UN Watch to honour Kenney for ‘moral courage’

Jason Kenney

TORONTO — Hillel Neuer well remembers the lead-up to the 2009 Durban Review Conference, the UN anti-racism followup parley popularly known as Durban II. Durban I, which was held in South Africa some years before, had degenerated into what many critics termed an anti-Semitic hate fest. With then-Iranian president Mahmoud Ahmadinejad scheduled to address the Durban II delegates in Geneva, right across the street from the offices of the organization he heads, UN Watch, Neuer expected a similar festival of anti-Israel agitation.

But in January 2008, more than a year before the conference was scheduled to proceed, the government of Canada said it would not participate. Canada’s lead in boycotting the conference was followed by about a dozen democracies, including Israel and the United States.

Taking the lead in announcing Canada’s boycott, was Jason Kenney, then minister of citizenship and immigration.

“It was a seminal moment for us at UN Watch,” said Neuer. “Canada took the moral lead.”

In recognition of Kenney’s role in that event, UN Watch was scheduled to present Kenney with its Moral Courage Award at a May 22 event in Geneva.

“It’s for people who take a stand, and Jason Kenney has taken a stand on the true principles of the United Nations – human rights – which we are trying to safeguard from the political blocs trying to distort the meaning of human rights,” Neuer said.

Last year’s winner was Shin Dong-hyuk, the only known surviving escapee from a North Korean prison camp.

Speaking on the phone from Geneva, Neuer said Kenney has been a consistent voice on the world stage speaking against anti-Semitism and bigotry.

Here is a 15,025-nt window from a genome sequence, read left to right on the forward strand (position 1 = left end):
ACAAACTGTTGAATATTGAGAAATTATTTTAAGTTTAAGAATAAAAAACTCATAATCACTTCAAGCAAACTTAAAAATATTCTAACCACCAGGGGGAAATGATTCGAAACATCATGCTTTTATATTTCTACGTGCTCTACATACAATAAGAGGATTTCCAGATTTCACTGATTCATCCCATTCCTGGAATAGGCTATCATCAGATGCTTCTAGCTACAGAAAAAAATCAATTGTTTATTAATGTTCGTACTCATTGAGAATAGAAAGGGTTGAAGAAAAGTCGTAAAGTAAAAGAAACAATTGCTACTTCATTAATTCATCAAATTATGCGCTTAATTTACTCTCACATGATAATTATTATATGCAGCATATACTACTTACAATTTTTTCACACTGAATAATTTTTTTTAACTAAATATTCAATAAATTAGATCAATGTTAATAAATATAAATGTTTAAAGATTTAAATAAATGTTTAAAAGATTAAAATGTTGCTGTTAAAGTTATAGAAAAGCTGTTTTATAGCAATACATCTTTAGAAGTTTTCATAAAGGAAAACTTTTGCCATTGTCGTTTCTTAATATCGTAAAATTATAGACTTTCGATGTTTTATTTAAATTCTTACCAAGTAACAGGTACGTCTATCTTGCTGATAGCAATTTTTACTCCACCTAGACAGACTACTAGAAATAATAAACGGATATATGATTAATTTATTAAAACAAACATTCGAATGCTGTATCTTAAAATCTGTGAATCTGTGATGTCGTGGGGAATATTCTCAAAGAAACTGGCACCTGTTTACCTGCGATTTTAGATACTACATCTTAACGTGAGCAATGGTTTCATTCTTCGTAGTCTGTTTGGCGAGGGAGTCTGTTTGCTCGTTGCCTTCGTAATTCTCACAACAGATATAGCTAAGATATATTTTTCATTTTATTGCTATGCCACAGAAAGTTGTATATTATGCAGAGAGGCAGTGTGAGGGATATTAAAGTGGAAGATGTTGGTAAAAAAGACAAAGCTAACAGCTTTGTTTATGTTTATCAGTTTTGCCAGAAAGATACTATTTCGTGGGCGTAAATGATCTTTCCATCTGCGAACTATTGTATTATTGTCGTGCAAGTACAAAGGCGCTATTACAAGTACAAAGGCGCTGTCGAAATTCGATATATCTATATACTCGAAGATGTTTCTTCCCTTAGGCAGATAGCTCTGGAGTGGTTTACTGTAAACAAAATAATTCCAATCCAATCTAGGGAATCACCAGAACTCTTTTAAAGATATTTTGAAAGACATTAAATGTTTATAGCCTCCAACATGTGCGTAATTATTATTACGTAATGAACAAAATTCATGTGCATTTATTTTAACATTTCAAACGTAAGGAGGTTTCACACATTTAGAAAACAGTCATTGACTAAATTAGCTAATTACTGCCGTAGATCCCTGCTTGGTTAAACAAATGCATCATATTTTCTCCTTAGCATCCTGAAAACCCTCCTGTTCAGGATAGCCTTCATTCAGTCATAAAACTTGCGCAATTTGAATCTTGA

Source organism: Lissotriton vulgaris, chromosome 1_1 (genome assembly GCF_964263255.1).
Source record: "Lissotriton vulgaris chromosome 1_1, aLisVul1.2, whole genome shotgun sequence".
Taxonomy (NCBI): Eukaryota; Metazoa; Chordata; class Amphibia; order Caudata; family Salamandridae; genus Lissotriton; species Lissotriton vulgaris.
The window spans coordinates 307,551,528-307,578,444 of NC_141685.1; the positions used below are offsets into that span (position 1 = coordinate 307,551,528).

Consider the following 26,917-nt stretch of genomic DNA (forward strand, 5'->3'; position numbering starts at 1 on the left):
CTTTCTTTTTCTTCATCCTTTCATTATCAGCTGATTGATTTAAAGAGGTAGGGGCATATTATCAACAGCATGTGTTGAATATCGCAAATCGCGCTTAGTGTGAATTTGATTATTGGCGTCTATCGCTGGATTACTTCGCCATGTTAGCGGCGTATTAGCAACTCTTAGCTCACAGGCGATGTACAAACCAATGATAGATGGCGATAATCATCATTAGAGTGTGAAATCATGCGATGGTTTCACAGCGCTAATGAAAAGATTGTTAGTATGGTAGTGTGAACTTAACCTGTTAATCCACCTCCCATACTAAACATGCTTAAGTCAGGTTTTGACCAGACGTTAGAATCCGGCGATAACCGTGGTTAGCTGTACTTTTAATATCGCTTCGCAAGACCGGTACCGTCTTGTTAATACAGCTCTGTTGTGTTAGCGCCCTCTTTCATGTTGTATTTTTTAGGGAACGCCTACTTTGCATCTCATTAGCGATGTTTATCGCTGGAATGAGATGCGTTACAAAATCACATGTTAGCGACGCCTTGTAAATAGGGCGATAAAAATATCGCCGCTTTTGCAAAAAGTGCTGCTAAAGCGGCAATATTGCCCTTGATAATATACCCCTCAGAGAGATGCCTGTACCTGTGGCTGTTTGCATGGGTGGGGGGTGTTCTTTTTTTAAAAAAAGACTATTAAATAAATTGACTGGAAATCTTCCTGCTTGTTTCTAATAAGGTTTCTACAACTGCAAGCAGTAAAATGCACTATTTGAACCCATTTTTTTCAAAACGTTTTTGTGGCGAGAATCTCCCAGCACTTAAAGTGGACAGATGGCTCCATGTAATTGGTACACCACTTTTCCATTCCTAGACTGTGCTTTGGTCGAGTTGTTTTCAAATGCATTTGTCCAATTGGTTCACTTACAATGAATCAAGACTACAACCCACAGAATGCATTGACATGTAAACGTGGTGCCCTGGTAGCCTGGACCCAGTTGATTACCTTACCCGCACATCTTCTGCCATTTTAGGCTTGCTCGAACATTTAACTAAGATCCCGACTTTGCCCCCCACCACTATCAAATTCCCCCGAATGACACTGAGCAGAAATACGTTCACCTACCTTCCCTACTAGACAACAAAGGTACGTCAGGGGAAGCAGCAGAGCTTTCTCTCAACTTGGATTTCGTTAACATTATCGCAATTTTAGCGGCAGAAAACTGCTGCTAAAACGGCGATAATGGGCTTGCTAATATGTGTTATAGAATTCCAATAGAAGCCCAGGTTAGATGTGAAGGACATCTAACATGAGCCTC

He also commended Kenney and the government of Canada for speaking against Richard Falk, former UN special rapporteur for Israel. When Falk spoke at the UN and called for UN Watch to be investigated, Kenney rose in Parliament to  defend UN Watch. He called Falk a 9/11 conspiracist, said he was “a disgrace” to the UN Human Rights Council (UNHRC) and he called on the UN to fire him.

Liberal MP Irwin Cotler, who was also highly critical of the Durban conferences, applauded Kenney’s role as “a leader both in and outside of the Canadian Parliament on issues of respect for multiculturalism and diversity, the combating of racism and anti-Semitism, support for Israel’s right to live within secure and recognized boundaries free from any threats or acts of force, and support for fairness and due process at the UN, including combating the singling out of Israel for discriminatory treatment while giving human rights violators exculpatory immunity. We have been close colleagues and friends for some time, and I have been proud to work with him in common cause across party lines.”

A tribute page posted online by UN Watch included congratulations from Canadians of Vietnamese, Burmese, Pakistani, Uyghur, Chinese and South Sudanese descent. In addition, a message from the Dalai Lama noted Kenney’s support for Tibet and for “the rights of oppressed people around the world.”

UN Watch was also scheduled to present its Morris B. Abram Human Rights Award to Iranian dissident and author Marina Nemat, who now lives in Canada.

Nemat was jailed and tortured as a political prisoner in Tehran at age 16.

“UN Watch is honouring Marina Nemat for her brave and outstanding work worldwide in bearing witness to the horrific crimes perpetrated against her by a regime that continues to assault, jail, torture, rape and execute human rights defenders, religious, ethnic and sexual minorities, and thousands of other innocent men, women and children,” said Neuer, who’s marking  10 years as UN Watch’s executive director.

Previous winners of the prize include Russian dissident and chess champion Garry Kasparov; Massouda Jalal, the first woman in Afghanistan to run for president and to serve as minister for women’s affairs; and Esther Mujawayo, an activist for victims of the genocide in Rwanda.

Also last week, UN Watch condemned the UNHRC’s “bizarre, nepotistic, and politically driven” decision to name Hilal Elver as special rapporteur on the right to food. Elver is Falk’s wife. Her appointment came the same day he ended a six-year term as UN special rapporteur on human rights in the Palestinian territories.